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There is a "means" test that applies whenever anyone files for Chapter 7 bankruptcy. The state median income where you live determines the maximum amount of income you can have for a bankruptcy under Chapter 7. If your income exceeds the median, you may still be able to file under Chapter 7, if certain requirements are met. Contact your bankruptcy attorney to have them verify which type of bankruptcy to file.
Chapter 7 Bankruptcy Income Qualifications
Your income is the key to qualifying for a Chapter 7 bankruptcy. The average gross income you had over the past six months is compared to the state median income. If you are attempting to file a joint bankruptcy with your spouse, their income is included in the six month figure. The state median is determined by the latest inflation-adjusted Census Bureau figures for households with the same number of people you have in your home at the time of filing.
If your income is greater than the state median, there is still a possibility for you to file a Chapter 7 bankruptcy. Your disposable income for five years will have to meet the bankruptcy code requirement. Disposable income is calculated by subtracting your current expenses from your current income. The IRS determines what current expenses are allowed to be included in the disposable income calculation. Here are the bankruptcy code disposable income requirements for a Chapter 7 filing:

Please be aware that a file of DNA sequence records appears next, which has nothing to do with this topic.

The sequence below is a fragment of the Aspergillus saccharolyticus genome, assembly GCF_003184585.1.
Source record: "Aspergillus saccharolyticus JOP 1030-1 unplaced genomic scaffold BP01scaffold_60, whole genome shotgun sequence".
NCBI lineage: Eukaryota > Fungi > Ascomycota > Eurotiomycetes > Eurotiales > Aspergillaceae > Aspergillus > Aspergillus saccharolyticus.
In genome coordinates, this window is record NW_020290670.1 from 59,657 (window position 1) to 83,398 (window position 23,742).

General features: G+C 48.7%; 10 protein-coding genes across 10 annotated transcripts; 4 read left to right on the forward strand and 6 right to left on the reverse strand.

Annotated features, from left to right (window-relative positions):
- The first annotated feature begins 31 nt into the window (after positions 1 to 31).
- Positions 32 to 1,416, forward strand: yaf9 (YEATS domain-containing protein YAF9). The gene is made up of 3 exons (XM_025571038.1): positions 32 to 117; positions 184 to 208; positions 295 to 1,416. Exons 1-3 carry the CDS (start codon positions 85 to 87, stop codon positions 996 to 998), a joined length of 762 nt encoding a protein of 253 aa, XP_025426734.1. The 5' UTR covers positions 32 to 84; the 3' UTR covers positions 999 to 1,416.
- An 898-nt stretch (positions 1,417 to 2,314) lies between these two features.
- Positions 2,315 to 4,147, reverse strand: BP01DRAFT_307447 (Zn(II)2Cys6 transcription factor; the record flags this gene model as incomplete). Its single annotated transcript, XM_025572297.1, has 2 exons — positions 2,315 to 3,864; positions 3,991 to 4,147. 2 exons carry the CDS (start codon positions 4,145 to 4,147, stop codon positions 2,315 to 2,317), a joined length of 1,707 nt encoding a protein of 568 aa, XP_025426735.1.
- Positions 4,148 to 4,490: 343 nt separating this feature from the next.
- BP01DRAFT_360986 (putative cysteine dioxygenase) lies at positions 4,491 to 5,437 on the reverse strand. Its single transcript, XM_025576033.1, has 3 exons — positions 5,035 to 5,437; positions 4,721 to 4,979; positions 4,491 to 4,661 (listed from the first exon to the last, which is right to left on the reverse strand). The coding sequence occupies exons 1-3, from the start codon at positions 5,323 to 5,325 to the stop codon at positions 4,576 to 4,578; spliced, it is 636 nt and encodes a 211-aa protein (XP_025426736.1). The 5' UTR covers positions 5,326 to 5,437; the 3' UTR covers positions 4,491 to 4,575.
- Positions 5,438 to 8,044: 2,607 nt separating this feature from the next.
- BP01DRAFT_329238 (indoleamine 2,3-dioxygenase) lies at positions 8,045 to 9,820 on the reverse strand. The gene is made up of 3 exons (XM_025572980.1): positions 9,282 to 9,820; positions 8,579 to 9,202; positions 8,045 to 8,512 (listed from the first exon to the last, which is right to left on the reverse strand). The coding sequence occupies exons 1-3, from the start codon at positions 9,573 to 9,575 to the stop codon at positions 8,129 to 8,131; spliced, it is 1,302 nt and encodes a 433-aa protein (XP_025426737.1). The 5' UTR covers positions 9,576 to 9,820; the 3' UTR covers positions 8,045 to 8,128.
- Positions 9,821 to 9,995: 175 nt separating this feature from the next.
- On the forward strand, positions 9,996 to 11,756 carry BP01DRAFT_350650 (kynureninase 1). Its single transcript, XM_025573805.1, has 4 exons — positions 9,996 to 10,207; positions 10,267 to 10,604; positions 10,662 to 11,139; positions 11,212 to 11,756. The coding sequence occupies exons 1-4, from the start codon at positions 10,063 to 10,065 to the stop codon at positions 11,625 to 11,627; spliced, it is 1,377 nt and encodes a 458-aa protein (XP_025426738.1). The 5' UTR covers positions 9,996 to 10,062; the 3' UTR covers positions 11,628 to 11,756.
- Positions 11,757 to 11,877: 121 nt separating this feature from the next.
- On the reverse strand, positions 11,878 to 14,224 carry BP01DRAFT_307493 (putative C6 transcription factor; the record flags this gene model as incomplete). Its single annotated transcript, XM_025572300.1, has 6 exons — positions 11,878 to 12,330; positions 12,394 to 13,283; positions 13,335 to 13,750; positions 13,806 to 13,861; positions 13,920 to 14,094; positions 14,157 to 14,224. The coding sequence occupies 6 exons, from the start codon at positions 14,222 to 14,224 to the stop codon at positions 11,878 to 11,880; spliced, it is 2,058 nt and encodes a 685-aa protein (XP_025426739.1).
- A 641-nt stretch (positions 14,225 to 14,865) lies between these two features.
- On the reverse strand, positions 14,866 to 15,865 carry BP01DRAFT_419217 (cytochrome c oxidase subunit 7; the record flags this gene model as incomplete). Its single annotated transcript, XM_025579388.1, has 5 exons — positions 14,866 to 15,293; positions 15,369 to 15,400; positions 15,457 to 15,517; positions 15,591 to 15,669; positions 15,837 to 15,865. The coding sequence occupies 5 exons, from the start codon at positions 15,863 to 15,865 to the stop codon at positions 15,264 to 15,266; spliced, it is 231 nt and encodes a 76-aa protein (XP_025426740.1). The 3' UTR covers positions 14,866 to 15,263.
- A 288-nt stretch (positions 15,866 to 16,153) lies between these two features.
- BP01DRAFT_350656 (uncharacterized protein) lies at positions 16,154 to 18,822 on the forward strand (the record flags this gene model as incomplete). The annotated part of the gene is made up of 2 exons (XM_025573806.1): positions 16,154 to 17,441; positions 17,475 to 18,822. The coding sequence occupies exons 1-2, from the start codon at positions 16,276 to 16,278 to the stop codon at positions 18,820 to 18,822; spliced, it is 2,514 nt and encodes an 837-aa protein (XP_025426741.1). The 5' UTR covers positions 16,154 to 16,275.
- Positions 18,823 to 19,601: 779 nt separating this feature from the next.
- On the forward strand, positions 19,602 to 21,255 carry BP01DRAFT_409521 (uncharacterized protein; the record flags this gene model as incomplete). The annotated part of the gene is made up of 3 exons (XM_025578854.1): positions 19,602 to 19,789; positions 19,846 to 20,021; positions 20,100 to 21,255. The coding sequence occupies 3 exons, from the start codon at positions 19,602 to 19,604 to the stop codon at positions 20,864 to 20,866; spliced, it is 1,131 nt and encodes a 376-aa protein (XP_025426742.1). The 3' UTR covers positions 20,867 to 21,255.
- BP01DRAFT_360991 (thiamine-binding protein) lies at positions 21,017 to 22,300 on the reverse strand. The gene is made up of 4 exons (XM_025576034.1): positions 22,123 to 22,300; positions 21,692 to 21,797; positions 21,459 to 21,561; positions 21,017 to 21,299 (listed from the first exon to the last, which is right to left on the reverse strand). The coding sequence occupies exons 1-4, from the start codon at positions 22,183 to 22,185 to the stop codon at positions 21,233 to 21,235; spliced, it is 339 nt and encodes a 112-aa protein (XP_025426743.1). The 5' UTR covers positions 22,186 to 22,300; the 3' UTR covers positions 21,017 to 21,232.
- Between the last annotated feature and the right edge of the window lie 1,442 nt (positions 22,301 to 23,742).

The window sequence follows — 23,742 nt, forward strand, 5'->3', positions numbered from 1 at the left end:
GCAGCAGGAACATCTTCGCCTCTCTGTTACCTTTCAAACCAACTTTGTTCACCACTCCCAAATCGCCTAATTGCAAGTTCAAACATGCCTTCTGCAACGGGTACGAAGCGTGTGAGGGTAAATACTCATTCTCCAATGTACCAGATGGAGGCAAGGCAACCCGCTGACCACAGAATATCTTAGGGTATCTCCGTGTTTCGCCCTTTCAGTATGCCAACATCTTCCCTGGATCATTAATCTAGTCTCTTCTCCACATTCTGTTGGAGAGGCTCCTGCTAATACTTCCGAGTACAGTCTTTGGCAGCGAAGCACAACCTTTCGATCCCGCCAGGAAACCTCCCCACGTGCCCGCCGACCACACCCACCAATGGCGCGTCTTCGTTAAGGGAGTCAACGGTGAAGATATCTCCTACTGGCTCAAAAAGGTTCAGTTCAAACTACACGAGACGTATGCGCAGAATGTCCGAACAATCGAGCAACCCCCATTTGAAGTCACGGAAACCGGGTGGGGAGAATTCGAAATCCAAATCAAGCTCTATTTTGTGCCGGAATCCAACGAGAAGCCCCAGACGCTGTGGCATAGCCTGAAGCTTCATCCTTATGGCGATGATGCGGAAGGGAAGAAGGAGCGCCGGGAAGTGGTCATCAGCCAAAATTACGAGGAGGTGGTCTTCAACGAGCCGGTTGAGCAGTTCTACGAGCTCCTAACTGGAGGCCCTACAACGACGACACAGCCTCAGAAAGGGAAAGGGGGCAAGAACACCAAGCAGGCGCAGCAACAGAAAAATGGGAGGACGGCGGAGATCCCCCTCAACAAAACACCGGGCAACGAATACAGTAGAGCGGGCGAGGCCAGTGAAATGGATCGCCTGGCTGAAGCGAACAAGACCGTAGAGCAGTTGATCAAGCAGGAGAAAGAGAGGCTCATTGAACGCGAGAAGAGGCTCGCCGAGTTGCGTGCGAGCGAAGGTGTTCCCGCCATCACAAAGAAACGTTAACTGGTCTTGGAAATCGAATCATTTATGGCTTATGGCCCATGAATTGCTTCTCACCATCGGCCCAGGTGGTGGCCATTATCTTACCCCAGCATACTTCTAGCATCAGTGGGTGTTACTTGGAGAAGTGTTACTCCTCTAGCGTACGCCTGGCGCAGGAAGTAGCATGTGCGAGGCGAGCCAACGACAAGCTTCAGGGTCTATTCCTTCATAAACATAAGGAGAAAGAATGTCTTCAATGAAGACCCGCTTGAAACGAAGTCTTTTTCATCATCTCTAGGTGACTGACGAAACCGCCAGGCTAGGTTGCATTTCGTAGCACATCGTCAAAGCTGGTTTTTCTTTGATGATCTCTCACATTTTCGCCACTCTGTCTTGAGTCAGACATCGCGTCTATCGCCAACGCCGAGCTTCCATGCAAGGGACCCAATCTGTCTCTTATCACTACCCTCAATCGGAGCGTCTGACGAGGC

- If your disposable income is less than $6,000 you qualify.
- If your disposable income is between $6,000 and $10,000 and does not cover 25 percent of the amount of unsecured debt you currently owe, you qualify.
- If your disposable income is between $6,000 and $10,000 and does cover 25 percent of the amount of unsecured debt you currently owe, you do not qualify.
- If your disposable income is more than $10,000 you do not qualify.
Consult with your bankruptcy attorney to arrive at an accurate disposable income calculation. Make sure you have gathered the latest payment and balance statements from all of your creditors before you meet with your attorney.
Chapter 7 Bankruptcy Other Qualifications
In addition to the above income requirements, you must meet the following in order to be able to file for a Chapter 7 bankruptcy:
- If you are late in filing any current or prior year’s tax returns, you must submit them before you are permitted to file for a Chapter 7 bankruptcy.
- You must have met with a qualified credit counselor and have a certificate of proof within the past six months or you will not be permitted to file under Chapter 7.
- If you attempted to file for a Chapter 7 bankruptcy in the past six months and the filing was dismissed because you did not comply with the bankruptcy court’s orders, you are not permitted to file under Chapter 7.
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